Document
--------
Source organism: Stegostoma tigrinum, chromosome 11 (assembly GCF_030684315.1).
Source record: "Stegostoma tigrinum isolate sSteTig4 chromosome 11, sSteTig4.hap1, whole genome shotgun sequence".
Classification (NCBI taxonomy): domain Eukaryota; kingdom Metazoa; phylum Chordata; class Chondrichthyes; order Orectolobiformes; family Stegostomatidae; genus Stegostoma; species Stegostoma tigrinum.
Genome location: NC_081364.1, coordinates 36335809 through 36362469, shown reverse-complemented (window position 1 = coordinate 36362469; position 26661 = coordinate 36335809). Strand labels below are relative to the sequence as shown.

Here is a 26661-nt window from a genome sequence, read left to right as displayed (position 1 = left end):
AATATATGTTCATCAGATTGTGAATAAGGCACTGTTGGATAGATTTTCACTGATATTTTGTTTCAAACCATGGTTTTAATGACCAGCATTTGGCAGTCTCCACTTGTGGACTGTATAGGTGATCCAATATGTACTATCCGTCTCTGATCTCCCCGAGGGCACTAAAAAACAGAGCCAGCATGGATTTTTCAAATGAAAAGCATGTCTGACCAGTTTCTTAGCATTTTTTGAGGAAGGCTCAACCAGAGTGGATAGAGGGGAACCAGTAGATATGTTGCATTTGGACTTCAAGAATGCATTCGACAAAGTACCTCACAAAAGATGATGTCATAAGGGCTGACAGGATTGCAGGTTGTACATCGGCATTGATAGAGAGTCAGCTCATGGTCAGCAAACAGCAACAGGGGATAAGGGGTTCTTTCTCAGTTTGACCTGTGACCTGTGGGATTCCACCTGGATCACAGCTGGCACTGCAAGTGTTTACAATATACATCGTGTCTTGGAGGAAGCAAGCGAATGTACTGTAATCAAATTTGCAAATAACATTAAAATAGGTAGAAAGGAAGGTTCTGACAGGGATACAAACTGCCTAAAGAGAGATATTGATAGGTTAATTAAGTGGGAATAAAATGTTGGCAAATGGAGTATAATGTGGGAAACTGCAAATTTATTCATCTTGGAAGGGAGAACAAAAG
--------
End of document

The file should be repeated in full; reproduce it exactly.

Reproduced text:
Source organism: Stegostoma tigrinum, chromosome 11 (assembly GCF_030684315.1).
Source record: "Stegostoma tigrinum isolate sSteTig4 chromosome 11, sSteTig4.hap1, whole genome shotgun sequence".
Classification (NCBI taxonomy): domain Eukaryota; kingdom Metazoa; phylum Chordata; class Chondrichthyes; order Orectolobiformes; family Stegostomatidae; genus Stegostoma; species Stegostoma tigrinum.
Genome location: NC_081364.1, coordinates 36335809 through 36362469, shown reverse-complemented (window position 1 = coordinate 36362469; position 26661 = coordinate 36335809). Strand labels below are relative to the sequence as shown.

Here is a 26661-nt window from a genome sequence, read left to right as displayed (position 1 = left end):
AATATATGTTCATCAGATTGTGAATAAGGCACTGTTGGATAGATTTTCACTGATATTTTGTTTCAAACCATGGTTTTAATGACCAGCATTTGGCAGTCTCCACTTGTGGACTGTATAGGTGATCCAATATGTACTATCCGTCTCTGATCTCCCCGAGGGCACTAAAAAACAGAGCCAGCATGGATTTTTCAAATGAAAAGCATGTCTGACCAGTTTCTTAGCATTTTTTGAGGAAGGCTCAACCAGAGTGGATAGAGGGGAACCAGTAGATATGTTGCATTTGGACTTCAAGAATGCATTCGACAAAGTACCTCACAAAAGATGATGTCATAAGGGCTGACAGGATTGCAGGTTGTACATCGGCATTGATAGAGAGTCAGCTCATGGTCAGCAAACAGCAACAGGGGATAAGGGGTTCTTTCTCAGTTTGACCTGTGACCTGTGGGATTCCACCTGGATCACAGCTGGCACTGCAAGTGTTTACAATATACATCGTGTCTTGGAGGAAGCAAGCGAATGTACTGTAATCAAATTTGCAAATAACATTAAAATAGGTAGAAAGGAAGGTTCTGACAGGGATACAAACTGCCTAAAGAGAGATATTGATAGGTTAATTAAGTGGGAATAAAATGTTGGCAAATGGAGTATAATGTGGGAAACTGCAAATTTATTCATCTTGGAAGGGAGAACAAAAG